There is a huge construction project underway in Karlsruhe at present, apparently to place the tram lines underground, and this means that large parts of the city centre are being dug up. Clearly this has implications for property in the affected areas, but it seems some people are willing to go to great lengths to avoid the loss of old buildings - we had to question how many beers we had consumed when we spotted this rather literal interpretation of the concept of moving house...
Karlsruhe hotels appear to be both expensive and in short supply, so once the others had departed back to Frankfurt for their evening flight, I caught a train the short distance south to Rastatt, where my hotel room was not only much cheaper but overlooked the main railway line heading south to the Swiss border, which gave me a grandstand view of a continual stream of freight trains, ICEs and tram-trains.
My plan for day three was to cut across the south side of Germany and into Austria. Although it doesn't look that far on the map - a mere 200 miles or so as the crow flies - the topography makes it slow going, and the "direct" route via Stuttgart and Ulm didn't hold much attraction for me as I have been that way before, and I was all about the scenery.
I have never explored the Black Forest, so the first leg of the day was a long train ride from Rastatt to Konstanz through the heart of the mountains. This promised to be a hugely scenic ride, and indeed I'm sure it is. However, it was raining hard all morning and the cloud base was low. It was hard enough to see anything at all through the rain-smeared train windows, and such scenery as was visible disappeared very quickly into the murk and gloom.
However, I saw enough to be convinced that it ought to be a stunning journey, and I will simply have to go back.
The entire morning was consumed staring at mist and cloud, so it was a relief when the rain cleared as we arrived in Konstanz. This is a tourist town, on the banks of Lake Constance (Bodensee to the locals). The town itself holds no particular appeal for me but the location is superb, with stunning views across the lake.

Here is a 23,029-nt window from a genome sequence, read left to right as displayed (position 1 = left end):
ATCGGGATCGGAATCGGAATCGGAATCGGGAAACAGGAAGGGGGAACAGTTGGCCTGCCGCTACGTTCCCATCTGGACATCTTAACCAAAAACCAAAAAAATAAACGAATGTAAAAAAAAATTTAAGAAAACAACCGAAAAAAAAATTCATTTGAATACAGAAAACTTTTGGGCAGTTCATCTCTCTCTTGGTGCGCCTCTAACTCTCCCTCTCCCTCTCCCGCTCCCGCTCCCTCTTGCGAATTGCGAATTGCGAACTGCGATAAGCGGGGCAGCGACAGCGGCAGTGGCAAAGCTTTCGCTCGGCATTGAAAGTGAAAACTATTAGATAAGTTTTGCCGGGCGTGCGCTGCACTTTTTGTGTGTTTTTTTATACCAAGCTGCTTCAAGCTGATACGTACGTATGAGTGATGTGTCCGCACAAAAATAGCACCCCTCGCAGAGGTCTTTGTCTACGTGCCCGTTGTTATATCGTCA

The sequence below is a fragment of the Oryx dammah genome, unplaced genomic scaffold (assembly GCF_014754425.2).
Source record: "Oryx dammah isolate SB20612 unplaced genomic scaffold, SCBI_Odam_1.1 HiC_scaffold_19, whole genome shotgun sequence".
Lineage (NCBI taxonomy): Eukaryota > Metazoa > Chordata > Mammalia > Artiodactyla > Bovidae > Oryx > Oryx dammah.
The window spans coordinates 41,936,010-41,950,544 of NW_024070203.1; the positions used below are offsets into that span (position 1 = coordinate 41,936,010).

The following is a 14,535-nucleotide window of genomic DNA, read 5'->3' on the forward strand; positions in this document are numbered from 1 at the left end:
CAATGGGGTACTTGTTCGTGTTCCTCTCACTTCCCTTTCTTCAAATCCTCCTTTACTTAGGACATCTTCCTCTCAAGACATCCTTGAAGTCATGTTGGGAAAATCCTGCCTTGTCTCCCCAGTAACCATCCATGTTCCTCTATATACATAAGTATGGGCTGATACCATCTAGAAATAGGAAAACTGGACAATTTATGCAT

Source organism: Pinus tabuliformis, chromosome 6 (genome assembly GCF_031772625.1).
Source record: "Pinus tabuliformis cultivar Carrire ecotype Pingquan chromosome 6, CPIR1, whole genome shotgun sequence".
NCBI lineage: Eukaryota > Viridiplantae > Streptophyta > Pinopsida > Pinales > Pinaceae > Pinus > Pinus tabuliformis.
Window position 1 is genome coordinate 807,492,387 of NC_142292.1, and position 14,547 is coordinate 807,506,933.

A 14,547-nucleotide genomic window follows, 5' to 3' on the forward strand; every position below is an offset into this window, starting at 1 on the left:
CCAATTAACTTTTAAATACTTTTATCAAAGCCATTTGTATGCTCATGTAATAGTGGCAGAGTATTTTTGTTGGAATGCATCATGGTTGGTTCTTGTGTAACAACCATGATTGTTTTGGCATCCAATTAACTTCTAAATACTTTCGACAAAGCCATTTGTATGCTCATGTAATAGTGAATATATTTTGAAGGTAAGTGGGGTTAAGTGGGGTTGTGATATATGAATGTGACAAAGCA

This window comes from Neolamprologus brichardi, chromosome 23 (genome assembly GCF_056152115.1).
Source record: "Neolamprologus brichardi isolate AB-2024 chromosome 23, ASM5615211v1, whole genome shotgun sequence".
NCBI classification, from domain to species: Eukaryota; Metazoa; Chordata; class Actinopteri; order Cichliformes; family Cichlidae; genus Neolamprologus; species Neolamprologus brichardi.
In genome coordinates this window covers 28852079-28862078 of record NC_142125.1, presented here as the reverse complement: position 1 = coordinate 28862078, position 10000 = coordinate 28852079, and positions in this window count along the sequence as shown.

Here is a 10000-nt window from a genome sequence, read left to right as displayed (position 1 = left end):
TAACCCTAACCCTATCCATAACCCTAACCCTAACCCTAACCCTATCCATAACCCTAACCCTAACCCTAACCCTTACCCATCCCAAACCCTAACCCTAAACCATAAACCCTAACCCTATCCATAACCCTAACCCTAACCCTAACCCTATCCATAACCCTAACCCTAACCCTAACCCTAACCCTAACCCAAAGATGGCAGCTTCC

Konstanz is adjacent to the Swiss border - indeed there is a customs post (unmanned of course) - halfway along the platform at the railway station. Such is the interaction of the various transport systems that Swiss local trains provide local rail services entirely within Germany, as seen here:
The lake itself has shorelines in Germany, Switzerland and Austria, and as a keen Europhile I am in my element here. Current events meant that the question of national borders was very much the hot topic of the day in the news, but I love the fact that people move seamlessly between adjacent countries in the course of their daily lives and the borders themselves are irrelevant.
In planning the trip, I had been frustrated by the fact that all the rail routes around the edge of the lake were time consuming or involved long detours and I was keen to complete the trip in daylight. It had therefore been a revelation when I realised that the answer wasn't to go around the lake at all, but across it, taking advantage of an hourly link between Konstanz and Friedrichshafen provided by Der Katamaran. There is quite an extensive network of ferry and catamaran links criss-crossing the lake, but many of them appear to cater for the tourist market with just one or two sailings per day. This on the other hand is an all day every day link for commuters and shoppers as well as visitors, and my lunchtime journey had a reasonable load of business travellers. The fifty five minute crossing provided a very relaxed and civilised interlude to the day, on a very comfortably appointed vessel offering plug sockets and free wifi as well as an extensive offer of refreshments from a well appointed bar. Highly recommended.
By the time we arrived in Friedrichshafen persistent rain had once again set in, to the point where it was uncomfortable to walk around. It looks like an attractive, compact town that will warrant a repeat visit - not least for the chance to have a nose round the Zeppelin Museum and Dornier Museum. But I hastened to the main railway station looking forward to the main event of the day, the InterCity train to Innsbruck through the Arlberg mountains.
Twenty years ago, when I was discovering Europe on my own for the first time, Germany and its surrounding countries were covered by an extensive network of loco-hauled InterCity and EuroCity trains. All of them named, often following long, highly improbable itineraries that would wend their way from one side of the continent to the other, usually taking all day to do so. Careful scheduling meant that these trains would dovetail to provide absolutely unwavering hourly or half hourly frequencies between main towns and cities, but each individual train would follow a unique route. Often the trains themselves would comprise a wide variety of coaching stock assembled from the various countries it served, and it was not at all unusual to see four or five different types of coaching stock in the same train.